Saturday, 26 January 2013

You don't need to have other people's problems for them: Implicit emotional support works better

They may not realise it, but sometimes it seems like many Irish people cannot help but (try to) solve other people's problems - and can't understand why other people aren't grateful:

  • I shiver because I remember something horrible that I heard on the news - they run to turn the heating up.
  • I say we're not going on holiday this Christmas 'cos we had to go to a funeral - they spend an hour on the internet researching holiday options (most of which I've looked at and rejected already), and start angling to find out who died so they can get a Mass card (ahh, thanks, but the father-in-law didn't actually believe in God).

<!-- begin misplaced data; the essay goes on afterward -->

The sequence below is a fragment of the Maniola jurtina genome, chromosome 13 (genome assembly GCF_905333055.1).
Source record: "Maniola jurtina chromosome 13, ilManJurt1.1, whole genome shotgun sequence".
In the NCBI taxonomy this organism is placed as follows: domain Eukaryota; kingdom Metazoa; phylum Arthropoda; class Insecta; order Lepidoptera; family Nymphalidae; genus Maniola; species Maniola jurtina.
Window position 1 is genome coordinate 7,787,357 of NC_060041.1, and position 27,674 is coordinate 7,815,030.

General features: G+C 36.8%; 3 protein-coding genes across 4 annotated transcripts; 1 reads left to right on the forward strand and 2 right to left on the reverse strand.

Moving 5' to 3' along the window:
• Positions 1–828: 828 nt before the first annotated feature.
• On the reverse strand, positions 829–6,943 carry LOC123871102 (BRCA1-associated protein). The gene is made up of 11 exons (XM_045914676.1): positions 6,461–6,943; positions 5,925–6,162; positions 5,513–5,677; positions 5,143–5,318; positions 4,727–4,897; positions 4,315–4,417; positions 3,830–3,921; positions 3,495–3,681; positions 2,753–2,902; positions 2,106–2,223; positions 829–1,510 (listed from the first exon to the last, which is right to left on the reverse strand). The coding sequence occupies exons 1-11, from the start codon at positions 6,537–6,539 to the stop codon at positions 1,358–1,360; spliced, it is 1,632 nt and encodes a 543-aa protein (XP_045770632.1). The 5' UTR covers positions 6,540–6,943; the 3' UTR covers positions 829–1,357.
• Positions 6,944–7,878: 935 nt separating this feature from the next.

• I comment that I'm thinking about looking for a new job, they tell me about all the unemployed people they know and why I should be happy to stay where I am. Or I say I'm unemployed, and they tell me about their uncle who's looking for a girl for his reception desk (yup, but I'm a qualified accountant).

Here's a bit of reading that 'd like to share around. It's a bit jargony, and all about work. But basically it's saying that other people will find it more helpful if you tone things down, and assume that they can assume their own problems. Good advice, IMHO.  You cannot do other people's praying or worrying for them.

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